Spring Fellow participates in symposium March 11-15 in San Diego; offers access to 2012 Kyoto Prize Laureates for Q&A on technology, science and arts
Point Loma Nazarene University is now accepting applications for the 2013 Kyoto Prize Symposium Journalism Fellowship, a program that provides an exceptional learning opportunity for journalists seeking to further their knowledge and depth of reporting in technology, science and the arts. The selected journalist will travel to San Diego in March 2013 where he or she will attend the annual Kyoto Prize Symposium, including March 12 opening events at PLNU and lectures by the latest Kyoto Prize laureates on March 13-14 at San Diego State University, University of California, San Diego and the University of San Diego.
During the program, the journalist will have opportunities to meet and interview the 2012 laureates of the Kyoto Prize, Japan’s highest private award for global achievement. The fellowship experience is intended to enhance the journalist’s ability to report on fields affected by the works of the latest laureates, to better understand the global impact of advances in each field, and to gain an historical context of the laureates’ work.
The application deadline is Friday, February 1, 2013.
The 2012 Kyoto Prize laureates are:
- In “Advanced Technology” ― Dr. Ivan Sutherland, 74, an American computer scientist and visiting scientist at Portland State University, is widely regarded as the “Father of Computer Graphics” for his lifetime of pioneering work in developing visual methods of interacting with computers. Dr. Sutherland gained early attention in 1963 by developing Sketchpad, a graphical interface program that established a paradigm for today’s computer-aided design (CAD) systems and numerous other computer graphic-based applications. Sutherland is currently engaged in research of asynchronous computing.
- In “Basic Sciences” ― Dr. Yoshinori Ohsumi*, 67, a Japanese scientist, researcher and professor at the Frontier Research Center of the Tokyo Institute of Technology, has made groundbreaking contributions toward elucidating the molecular mechanisms and physiological significance of autophagy. Autophagy, the process by which a cell degrades its own proteins in order to adapt to nutritional deficiency and other influences, is now regarded as a vital cell-recycling system and may aid in future developments to treat neurodegenerative diseases such as Alzheimer’s, cancer and other age-related ailments.
- In “Arts and Philosophy” ― Professor Gayatri Chakravorty Spivak*, 70, an Indian intellectual, activist, and University Professor at Columbia University, exemplifies the modern intellectual through her theoretical work for the humanities based on comparative literature and her devotion to multifaceted educational activities, especially in developing regions. She is perhaps best known for her essay “Can the Subaltern Speak?,” which spotlights those who are economically dispossessed, forcibly marginalized and rendered without agency by their social status.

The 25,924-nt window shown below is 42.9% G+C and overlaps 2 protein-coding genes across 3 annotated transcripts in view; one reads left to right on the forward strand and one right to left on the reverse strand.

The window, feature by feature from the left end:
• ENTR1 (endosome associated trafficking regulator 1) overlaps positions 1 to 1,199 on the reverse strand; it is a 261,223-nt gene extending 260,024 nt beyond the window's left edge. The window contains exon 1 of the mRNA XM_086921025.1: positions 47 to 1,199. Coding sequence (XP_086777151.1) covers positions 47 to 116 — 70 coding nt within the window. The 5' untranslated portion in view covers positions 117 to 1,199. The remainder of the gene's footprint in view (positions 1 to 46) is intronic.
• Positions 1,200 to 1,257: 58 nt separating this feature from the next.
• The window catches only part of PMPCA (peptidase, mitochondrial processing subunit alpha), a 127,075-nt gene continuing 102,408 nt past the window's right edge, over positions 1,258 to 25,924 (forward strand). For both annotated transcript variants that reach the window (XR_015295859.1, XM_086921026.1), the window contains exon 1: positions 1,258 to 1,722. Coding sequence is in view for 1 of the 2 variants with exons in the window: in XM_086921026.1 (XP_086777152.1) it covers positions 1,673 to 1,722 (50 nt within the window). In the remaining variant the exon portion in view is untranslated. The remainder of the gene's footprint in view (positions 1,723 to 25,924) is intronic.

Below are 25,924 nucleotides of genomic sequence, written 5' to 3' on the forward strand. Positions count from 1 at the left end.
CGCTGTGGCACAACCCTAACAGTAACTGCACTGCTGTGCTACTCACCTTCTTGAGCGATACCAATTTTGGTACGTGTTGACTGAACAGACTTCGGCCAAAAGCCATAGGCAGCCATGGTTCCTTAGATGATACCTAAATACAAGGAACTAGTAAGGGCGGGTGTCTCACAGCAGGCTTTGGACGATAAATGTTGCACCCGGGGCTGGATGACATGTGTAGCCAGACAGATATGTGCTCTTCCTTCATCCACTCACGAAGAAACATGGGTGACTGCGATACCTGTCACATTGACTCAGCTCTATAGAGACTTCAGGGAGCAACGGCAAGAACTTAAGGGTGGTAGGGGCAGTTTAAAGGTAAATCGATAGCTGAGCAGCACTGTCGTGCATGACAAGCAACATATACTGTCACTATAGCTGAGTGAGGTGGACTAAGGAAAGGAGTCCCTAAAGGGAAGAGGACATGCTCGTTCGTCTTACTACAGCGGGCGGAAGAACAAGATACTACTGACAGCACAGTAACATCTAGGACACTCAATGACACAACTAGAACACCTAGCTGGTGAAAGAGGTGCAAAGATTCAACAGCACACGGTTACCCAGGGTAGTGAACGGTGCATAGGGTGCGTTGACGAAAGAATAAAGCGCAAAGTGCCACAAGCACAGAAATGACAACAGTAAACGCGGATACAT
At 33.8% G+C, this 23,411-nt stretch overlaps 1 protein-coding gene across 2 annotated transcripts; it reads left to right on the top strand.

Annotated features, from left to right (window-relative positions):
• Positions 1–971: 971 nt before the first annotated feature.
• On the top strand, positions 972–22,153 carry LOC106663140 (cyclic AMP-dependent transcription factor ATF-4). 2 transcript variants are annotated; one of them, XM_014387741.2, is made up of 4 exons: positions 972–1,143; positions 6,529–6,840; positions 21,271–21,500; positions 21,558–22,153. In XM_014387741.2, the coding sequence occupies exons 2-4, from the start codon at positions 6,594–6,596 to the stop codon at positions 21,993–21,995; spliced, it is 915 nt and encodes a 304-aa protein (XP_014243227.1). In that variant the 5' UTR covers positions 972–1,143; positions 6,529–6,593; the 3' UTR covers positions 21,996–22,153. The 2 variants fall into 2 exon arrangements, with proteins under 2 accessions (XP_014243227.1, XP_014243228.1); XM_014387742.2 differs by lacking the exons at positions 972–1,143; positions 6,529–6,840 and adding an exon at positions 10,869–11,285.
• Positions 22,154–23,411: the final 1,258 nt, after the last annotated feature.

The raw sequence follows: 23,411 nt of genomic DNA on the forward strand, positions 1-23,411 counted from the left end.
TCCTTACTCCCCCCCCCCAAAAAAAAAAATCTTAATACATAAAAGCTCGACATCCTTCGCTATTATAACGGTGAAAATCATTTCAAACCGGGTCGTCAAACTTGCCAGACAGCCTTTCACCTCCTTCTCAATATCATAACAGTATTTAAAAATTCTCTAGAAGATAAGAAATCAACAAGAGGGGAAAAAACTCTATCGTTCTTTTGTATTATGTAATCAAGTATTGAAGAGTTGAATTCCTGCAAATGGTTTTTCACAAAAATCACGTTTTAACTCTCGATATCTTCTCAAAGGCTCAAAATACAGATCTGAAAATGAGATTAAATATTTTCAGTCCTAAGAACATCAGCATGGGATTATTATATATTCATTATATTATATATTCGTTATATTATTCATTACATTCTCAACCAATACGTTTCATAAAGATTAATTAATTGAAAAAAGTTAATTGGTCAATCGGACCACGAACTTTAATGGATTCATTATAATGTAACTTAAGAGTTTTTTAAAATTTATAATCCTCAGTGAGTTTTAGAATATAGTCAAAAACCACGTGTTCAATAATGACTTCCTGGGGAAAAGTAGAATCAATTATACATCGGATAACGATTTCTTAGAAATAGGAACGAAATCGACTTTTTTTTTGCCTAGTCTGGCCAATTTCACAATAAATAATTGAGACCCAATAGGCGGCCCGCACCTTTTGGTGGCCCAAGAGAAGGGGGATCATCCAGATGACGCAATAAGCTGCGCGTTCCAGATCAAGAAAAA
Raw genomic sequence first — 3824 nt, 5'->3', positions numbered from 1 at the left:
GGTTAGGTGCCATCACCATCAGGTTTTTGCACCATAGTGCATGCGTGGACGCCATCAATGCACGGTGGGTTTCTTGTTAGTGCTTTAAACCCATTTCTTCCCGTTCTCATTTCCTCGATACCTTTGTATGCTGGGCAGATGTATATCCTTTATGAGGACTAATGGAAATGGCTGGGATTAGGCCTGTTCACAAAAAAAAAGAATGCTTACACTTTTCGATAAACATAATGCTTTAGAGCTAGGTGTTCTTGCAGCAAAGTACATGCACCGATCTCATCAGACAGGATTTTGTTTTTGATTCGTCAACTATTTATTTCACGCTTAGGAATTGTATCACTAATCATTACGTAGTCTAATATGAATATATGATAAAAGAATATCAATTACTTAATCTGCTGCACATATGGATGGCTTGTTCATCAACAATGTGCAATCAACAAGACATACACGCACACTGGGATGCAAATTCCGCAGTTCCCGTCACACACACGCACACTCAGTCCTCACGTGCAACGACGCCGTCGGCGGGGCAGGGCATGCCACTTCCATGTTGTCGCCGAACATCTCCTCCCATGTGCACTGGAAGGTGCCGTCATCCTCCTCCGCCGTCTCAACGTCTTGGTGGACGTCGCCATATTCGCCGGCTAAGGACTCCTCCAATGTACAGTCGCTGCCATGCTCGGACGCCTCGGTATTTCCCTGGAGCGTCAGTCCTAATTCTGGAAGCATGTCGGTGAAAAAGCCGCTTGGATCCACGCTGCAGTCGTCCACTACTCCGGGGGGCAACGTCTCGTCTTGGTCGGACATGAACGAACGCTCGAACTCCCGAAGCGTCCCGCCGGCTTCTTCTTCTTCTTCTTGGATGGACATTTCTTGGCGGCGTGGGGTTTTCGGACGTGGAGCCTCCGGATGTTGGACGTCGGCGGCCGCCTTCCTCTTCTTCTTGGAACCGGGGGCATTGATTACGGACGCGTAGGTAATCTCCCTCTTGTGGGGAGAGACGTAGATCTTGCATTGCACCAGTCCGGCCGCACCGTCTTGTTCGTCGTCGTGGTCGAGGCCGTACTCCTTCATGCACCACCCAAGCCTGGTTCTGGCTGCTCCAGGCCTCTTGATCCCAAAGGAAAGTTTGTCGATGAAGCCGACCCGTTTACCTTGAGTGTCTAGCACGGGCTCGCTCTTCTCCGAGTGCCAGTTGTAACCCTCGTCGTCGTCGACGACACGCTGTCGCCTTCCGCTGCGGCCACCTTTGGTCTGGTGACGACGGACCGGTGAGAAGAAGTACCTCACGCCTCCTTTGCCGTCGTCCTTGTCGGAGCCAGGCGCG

“The Kyoto Prize laureates are at the top of their fields in science, technology and arts and philosophy,” said Dr. Bob Brower, president, PNLU. “Beyond that, the Kyoto Prize recognizes the significance of their contributions to mankind. The fellowship gives journalists unique access to these laureates in the engaging, interactive setting of the Kyoto Prize Symposium.”
The fellowship is open to North American journalists and covers transportation, accommodations, and per-diem expenses. The selection committee, comprised of professional journalists and journalism professors, will announce the 2013 Spring Fellow on February 8. Applications are available at www.pointloma.edu/kyotoprize.
The Kyoto Prize – an international award for lifetime achievement – is given to individuals and groups worldwide who have made outstanding contributions to humankind’s scientific, cultural and spiritual development. Each prize consists of a diploma, a 20-karat-gold Kyoto Prize medal, and a cash gift totaling 50 million yen (approximately US$630,000).
About the Inamori Foundation and the Kyoto Prize
The non-profit Inamori Foundation was established in 1984 by Dr. Kazuo Inamori, a Japanese entrepreneur and humanitarian. The Foundation created the Kyoto Prize in 1985, in line with Dr. Inamori’s belief that a human being has no higher calling than to strive for the greater good of society, and that the future of humanity can be assured only when there is a balance between our scientific progress and our spiritual depth. With the 2012 laureates, the prize has honored 90 individuals and one foundation — collectively representing 15 nations. Individual laureates range from scientists, engineers and researchers to philosophers, painters, architects, sculptors, musicians and film directors. The United States has produced the most recipients (36), followed by Japan (16), the United Kingdom (12), and France (8). More information can be found at www.kyotoprize.org/en/.